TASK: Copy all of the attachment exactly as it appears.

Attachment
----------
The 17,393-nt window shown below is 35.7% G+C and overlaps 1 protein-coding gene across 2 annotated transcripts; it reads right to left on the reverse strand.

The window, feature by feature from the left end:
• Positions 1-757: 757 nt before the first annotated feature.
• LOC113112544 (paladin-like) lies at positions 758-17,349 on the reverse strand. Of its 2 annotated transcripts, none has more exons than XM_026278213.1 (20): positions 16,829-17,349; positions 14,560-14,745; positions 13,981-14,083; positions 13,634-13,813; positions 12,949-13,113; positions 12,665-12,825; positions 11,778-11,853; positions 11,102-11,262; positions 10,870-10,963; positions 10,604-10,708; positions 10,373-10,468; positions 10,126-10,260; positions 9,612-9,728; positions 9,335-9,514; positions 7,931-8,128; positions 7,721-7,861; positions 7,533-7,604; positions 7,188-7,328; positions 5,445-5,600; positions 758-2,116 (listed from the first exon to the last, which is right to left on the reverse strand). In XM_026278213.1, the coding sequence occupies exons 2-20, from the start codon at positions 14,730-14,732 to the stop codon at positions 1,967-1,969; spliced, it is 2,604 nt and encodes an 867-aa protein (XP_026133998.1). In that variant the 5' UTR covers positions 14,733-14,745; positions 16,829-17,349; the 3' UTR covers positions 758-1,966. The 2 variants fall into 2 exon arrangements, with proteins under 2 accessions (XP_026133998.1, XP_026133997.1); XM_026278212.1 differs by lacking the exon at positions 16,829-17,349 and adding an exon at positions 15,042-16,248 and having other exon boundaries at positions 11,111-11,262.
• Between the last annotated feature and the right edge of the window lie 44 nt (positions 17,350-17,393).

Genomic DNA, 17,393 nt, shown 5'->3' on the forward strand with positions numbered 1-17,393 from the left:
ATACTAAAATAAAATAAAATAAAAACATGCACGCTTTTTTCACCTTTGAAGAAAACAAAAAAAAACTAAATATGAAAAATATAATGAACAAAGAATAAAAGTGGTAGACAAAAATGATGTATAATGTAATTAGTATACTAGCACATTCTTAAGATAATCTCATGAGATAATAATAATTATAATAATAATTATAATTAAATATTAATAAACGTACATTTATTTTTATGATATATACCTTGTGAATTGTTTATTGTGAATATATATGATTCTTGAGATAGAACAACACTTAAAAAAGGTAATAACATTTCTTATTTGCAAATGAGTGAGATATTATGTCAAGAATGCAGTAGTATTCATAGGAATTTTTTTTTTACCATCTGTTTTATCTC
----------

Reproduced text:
The 17,393-nt window shown below is 35.7% G+C and overlaps 1 protein-coding gene across 2 annotated transcripts; it reads right to left on the reverse strand.

The window, feature by feature from the left end:
• Positions 1-757: 757 nt before the first annotated feature.
• LOC113112544 (paladin-like) lies at positions 758-17,349 on the reverse strand. Of its 2 annotated transcripts, none has more exons than XM_026278213.1 (20): positions 16,829-17,349; positions 14,560-14,745; positions 13,981-14,083; positions 13,634-13,813; positions 12,949-13,113; positions 12,665-12,825; positions 11,778-11,853; positions 11,102-11,262; positions 10,870-10,963; positions 10,604-10,708; positions 10,373-10,468; positions 10,126-10,260; positions 9,612-9,728; positions 9,335-9,514; positions 7,931-8,128; positions 7,721-7,861; positions 7,533-7,604; positions 7,188-7,328; positions 5,445-5,600; positions 758-2,116 (listed from the first exon to the last, which is right to left on the reverse strand). In XM_026278213.1, the coding sequence occupies exons 2-20, from the start codon at positions 14,730-14,732 to the stop codon at positions 1,967-1,969; spliced, it is 2,604 nt and encodes an 867-aa protein (XP_026133998.1). In that variant the 5' UTR covers positions 14,733-14,745; positions 16,829-17,349; the 3' UTR covers positions 758-1,966. The 2 variants fall into 2 exon arrangements, with proteins under 2 accessions (XP_026133998.1, XP_026133997.1); XM_026278212.1 differs by lacking the exon at positions 16,829-17,349 and adding an exon at positions 15,042-16,248 and having other exon boundaries at positions 11,111-11,262.
• Between the last annotated feature and the right edge of the window lie 44 nt (positions 17,350-17,393).

Genomic DNA, 17,393 nt, shown 5'->3' on the forward strand with positions numbered 1-17,393 from the left:
ATACTAAAATAAAATAAAATAAAAACATGCACGCTTTTTTCACCTTTGAAGAAAACAAAAAAAAACTAAATATGAAAAATATAATGAACAAAGAATAAAAGTGGTAGACAAAAATGATGTATAATGTAATTAGTATACTAGCACATTCTTAAGATAATCTCATGAGATAATAATAATTATAATAATAATTATAATTAAATATTAATAAACGTACATTTATTTTTATGATATATACCTTGTGAATTGTTTATTGTGAATATATATGATTCTTGAGATAGAACAACACTTAAAAAAGGTAATAACATTTCTTATTTGCAAATGAGTGAGATATTATGTCAAGAATGCAGTAGTATTCATAGGAATTTTTTTTTTACCATCTGTTTTATCTC